JIS News

Prime Minister Portia Simpson Miller emphasized today (May 9), that there was no major obstacle to arriving at an agreement for constitutional reform.
“For my part, there is now no major obstacle standing in the way of the agreement necessary to change the Constitution to a republican form of Parliamentary government,” Mrs. Simpson Miller told the House, while making her contribution in the 2006/07 Budget Debate.
The Prime Minister pointed out that there were three main elements that have been on the agenda since the establishment in 1992 of the Constitutional Reform Commission, headed by the late Mr. Justice James Kerr. These elements are:
. The establishment of Jamaica as a republic within the Commonwealth.
. The substitution of a regional Court as the country’s final court of appeal, in place of the Judicial Committee of the Privy Council, which will sit in Jamaica to hear appeals from the Jamaican Court of Appeal.
. The recasting of the country’s Charter of Rights in the Constitution, so as to bring its provisions more in line with international developments in respect of human rights and enable the island to respond effectively in this critical area of national life.
“The President, who would be selected in such a way as to make the office a symbol of national unity, would have the responsibility of making certain sensitive appointments which should not appear to be in any way partisan,” the Prime Minister said.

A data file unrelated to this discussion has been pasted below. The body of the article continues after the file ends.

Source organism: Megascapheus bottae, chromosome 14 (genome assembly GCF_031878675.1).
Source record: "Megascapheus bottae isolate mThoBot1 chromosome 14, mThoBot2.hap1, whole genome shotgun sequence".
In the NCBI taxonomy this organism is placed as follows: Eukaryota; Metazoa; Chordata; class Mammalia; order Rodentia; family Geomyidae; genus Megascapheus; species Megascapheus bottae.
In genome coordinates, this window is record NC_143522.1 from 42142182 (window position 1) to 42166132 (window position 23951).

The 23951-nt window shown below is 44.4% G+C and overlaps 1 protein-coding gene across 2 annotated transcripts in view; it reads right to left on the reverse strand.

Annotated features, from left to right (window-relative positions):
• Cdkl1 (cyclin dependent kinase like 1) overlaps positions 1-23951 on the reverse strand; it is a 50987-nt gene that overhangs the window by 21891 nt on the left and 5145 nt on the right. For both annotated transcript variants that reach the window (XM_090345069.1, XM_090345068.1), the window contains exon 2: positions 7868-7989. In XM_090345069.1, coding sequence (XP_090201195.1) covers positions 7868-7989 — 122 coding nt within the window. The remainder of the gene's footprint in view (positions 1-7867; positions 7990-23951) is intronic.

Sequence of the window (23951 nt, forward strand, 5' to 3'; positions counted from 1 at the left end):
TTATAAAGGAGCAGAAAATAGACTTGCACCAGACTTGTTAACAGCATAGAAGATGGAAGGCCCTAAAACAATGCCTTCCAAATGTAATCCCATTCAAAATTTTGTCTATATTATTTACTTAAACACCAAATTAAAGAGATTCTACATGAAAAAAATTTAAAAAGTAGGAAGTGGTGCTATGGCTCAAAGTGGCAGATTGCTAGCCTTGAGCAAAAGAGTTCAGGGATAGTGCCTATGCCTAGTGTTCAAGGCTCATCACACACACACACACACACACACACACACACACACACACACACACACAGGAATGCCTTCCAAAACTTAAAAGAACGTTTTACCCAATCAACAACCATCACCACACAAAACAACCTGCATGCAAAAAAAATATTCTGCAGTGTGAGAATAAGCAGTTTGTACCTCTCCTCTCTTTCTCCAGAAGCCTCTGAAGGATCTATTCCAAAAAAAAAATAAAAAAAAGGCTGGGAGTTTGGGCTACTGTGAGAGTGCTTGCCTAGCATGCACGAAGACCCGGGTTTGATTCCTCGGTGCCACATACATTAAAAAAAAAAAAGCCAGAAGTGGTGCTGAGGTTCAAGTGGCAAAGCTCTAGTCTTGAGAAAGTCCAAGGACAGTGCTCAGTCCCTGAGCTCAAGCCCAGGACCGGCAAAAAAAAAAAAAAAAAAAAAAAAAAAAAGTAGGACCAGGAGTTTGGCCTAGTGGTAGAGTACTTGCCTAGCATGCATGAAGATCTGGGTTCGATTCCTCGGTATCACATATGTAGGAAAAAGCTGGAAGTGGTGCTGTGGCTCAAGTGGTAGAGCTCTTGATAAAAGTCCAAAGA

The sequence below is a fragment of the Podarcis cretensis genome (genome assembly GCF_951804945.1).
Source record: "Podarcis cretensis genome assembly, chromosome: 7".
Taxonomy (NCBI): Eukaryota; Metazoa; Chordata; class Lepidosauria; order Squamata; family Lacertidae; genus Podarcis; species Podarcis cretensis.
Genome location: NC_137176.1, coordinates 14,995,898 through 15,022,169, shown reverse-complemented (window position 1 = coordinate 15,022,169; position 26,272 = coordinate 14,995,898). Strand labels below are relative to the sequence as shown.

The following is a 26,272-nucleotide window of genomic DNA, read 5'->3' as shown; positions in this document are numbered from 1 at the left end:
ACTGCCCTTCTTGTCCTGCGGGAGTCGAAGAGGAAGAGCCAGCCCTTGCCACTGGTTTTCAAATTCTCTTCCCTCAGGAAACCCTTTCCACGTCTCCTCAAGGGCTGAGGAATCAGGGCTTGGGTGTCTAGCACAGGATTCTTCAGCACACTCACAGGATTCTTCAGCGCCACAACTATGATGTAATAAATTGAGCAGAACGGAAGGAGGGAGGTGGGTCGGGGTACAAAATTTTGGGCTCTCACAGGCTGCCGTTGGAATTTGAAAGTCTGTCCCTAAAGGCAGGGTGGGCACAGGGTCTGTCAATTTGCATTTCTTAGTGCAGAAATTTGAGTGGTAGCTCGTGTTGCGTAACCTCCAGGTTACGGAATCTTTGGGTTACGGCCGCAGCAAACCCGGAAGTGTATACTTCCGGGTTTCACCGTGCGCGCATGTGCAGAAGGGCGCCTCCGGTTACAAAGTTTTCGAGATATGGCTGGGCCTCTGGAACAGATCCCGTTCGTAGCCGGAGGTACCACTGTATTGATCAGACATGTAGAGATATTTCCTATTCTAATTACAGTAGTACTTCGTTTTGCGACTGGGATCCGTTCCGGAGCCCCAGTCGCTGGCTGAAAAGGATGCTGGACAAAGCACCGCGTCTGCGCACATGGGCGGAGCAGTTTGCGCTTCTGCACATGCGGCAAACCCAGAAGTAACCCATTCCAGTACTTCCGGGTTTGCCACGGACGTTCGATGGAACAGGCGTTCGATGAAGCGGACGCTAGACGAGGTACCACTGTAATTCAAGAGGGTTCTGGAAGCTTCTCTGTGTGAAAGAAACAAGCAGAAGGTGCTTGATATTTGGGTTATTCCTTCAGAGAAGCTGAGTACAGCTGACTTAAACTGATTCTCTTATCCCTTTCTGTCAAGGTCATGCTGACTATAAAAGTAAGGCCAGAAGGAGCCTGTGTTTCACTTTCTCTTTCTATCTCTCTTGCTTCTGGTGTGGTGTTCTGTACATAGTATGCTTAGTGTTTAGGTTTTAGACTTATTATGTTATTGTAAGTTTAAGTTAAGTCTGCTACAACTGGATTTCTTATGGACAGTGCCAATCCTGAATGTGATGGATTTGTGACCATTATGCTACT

“Concerning the substitution of the Caribbean Court of Justice for the Privy Council, we recall that such an idea was first introduced to Jamaica some 36 years ago by the then Prime Minister, the Most Honourable Hugh Lawson Shearer. A number of hurdles have been placed in the way over these many years. Discussions between the Attorney General and the Parliamentary Opposition members, who speak on legal affairs in this House and the Senate, have now arrived at a point where a formula acceptable to both sides could be reached,” she added.
With respect to the third element of constitutional reform, the Prime Minister said the revised Charter of Rights has been the subject of the most careful and pains-taking discussions over several years, adding that the Report of a Select Committee of Parliament is expected to be presented to the House and the Senate before the Independence celebrations this year.